The largest part of early modern literature in Latin lives in the shadows. Neglect is of course a problem in itself, but when it is no longer a matter of course to consider primary sources and literature in Latin, which for centuries was the second language in Europe, in historical, cultural and literary studies, many research results risk being misleading or incorrect. To be sure, Neo-Latin studies have in recent decades developed into something of a specialty of its own with handbooks, editions and translations, conferences and research projects, but the interaction with other subjects is still sporadic. ‘No wonder,’ many people would perhaps feel inclined to say, considering the enormous wealth of texts written in many different genres. Introductions are thus required.
The book under review takes up the cudgels for the importance of Latin texts in research into one specific subject, the historical background of the discourse on European integration. (The subtitle, Fuitne Europa tunc unita?, ‘Was Europe united in those days?’ (sc. the early modern period), alludes to the first line of an unofficial translation of a contemplated but never adopted anthem of the European Union: Est Europa nunc unita, ‘Europe is indeed united now’). The author of the book, Isabella Walser-Bürgler, states that when the implications of the combined concepts of ‘Latin’ and ‘Europe’ are under discussion, three major lines of reference usually come up: the legacy of the Roman Empire (law, administration, literature, etc.), the Romance languages and the linguistic heritage of Latin in general, and Western Christianity based on Latin in its different uses. But – and now she points to a big drawback – in the analysis of Europe and Europeanness, Neo-Latin literature often receives only scant attention. “Even the most noteworthy recent contributions to the history of Europe and the discourse of Europe in early modern times tend to show a striking ignorance regarding the Neo-Latin source material”(p. 4), and thus, paradoxically, “most of what we know about the development of ‘Europe’ as a term and the formation of Europe as an ideological entity still relies on vernacular sources” (p. 5). (The present reviewer has worked with a totally different subject: plantation slavery in 18th century America. One of the most important Latin sources has never been edited and scholars have to content themselves with a translation). It goes without saying that a lot is lost when Latin texts are neglected.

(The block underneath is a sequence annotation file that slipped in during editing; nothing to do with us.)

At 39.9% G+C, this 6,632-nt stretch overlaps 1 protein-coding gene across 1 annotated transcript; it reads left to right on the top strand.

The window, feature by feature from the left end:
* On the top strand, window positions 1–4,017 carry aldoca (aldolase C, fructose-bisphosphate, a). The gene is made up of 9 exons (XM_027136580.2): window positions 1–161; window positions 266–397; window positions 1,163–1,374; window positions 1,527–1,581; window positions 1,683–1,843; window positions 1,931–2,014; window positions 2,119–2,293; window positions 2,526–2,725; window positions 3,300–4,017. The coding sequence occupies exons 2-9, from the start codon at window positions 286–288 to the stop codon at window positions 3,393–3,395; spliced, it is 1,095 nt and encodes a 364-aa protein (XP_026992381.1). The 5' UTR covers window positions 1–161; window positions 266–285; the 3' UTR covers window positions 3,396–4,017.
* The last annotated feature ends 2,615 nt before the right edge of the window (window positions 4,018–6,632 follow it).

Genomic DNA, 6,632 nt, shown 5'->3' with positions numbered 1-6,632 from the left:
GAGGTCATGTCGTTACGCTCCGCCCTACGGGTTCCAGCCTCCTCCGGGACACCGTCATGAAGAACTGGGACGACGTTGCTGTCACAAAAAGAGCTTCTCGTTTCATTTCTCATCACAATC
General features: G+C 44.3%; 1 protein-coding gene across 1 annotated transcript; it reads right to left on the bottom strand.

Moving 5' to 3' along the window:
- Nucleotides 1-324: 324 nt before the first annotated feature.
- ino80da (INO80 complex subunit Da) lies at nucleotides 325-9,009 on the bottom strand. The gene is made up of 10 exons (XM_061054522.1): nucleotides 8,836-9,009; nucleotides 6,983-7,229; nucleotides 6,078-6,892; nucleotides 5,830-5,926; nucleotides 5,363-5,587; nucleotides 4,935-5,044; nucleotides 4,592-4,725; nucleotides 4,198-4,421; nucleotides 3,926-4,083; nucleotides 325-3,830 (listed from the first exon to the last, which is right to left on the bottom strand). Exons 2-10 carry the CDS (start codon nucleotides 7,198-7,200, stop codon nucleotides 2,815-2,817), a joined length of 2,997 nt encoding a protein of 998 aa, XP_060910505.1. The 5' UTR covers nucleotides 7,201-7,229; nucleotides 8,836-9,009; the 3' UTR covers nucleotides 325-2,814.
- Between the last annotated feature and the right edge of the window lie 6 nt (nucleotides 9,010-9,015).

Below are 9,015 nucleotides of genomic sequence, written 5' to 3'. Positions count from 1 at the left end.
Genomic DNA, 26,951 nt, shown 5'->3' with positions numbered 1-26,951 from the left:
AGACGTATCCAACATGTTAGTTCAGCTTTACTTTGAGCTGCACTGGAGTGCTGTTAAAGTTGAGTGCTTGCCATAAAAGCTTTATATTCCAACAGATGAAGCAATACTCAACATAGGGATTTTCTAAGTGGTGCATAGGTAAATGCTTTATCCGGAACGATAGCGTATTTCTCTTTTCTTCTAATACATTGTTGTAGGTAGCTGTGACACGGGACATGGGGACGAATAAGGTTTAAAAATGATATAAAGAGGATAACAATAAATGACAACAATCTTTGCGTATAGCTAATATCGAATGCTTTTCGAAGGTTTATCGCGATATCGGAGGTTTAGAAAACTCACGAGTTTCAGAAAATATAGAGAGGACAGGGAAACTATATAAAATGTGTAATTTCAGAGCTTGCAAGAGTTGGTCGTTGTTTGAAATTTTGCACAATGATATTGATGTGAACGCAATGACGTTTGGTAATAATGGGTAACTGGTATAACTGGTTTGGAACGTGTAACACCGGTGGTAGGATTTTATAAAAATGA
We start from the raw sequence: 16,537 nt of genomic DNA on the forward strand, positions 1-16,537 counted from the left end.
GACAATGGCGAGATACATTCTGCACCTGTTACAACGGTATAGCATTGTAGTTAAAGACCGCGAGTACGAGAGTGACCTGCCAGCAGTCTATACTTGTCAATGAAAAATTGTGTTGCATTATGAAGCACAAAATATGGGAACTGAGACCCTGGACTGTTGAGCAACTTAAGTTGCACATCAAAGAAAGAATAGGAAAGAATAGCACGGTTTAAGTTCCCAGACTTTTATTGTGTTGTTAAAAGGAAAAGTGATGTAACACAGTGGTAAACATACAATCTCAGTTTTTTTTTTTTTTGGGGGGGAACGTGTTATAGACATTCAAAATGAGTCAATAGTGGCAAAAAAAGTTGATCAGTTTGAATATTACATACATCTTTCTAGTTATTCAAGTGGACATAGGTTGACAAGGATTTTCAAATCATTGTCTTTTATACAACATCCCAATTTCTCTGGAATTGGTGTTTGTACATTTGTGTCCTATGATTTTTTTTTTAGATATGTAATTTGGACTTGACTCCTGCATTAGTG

Walser-Bürgler chooses five aspects for her demonstration of the importance of Latin sources for the discourse on Europeanness. The first aspect she calls “Europe as the united res publica Christiana”, i. e. Europe as the Christian commonwealth. The fall of Constantinople in 1453 and the continued advances of the Ottomans (now generally called the ‘Turks’, an ethnonym with pejorative connotations) north- and westwards during the next 200 years, was a terrifying challenge for the Europeans, for a ‘Europe’ that gradually had become equated with Christianity. A great number of authors, humanists, diplomats, princes and prelates began to speak for Europe as their common home, their common nation, their common continent. ‘Unity’ was becoming the key word. In this chapter Walser-Bürgler discusses the roles of four Latin authors, Enea Silvio Piccolomini (1405–1464, Pope Pius II from 1458), author of the first book ever that carried the word ‘Europe’ in its title, viz. Aeneas Silvius in Europam), George of Podiebrad (1420–1471), King of Bohemia, the Croatian Marko Marulić (1450–1524), who in a letter composed after the fall of Belgrade to the Turks curses the discord among the Christians and calls for unity (“Desinite iam tandem, Christiani, adversus Christianos bella gerere!”), and Juan Luis Vives (1493–1540), who in a Lucianic dialogue harshly criticizes European disunity: “bellum ubique, discordiae, odia”. It seems that even with a strong common enemy and great issues at stake unity had to be fought for, and that fight was fought in part in Latin. Piccolomini had created the metaphor of Europe as patria, domus and sedes, which became a strong formula of European identity.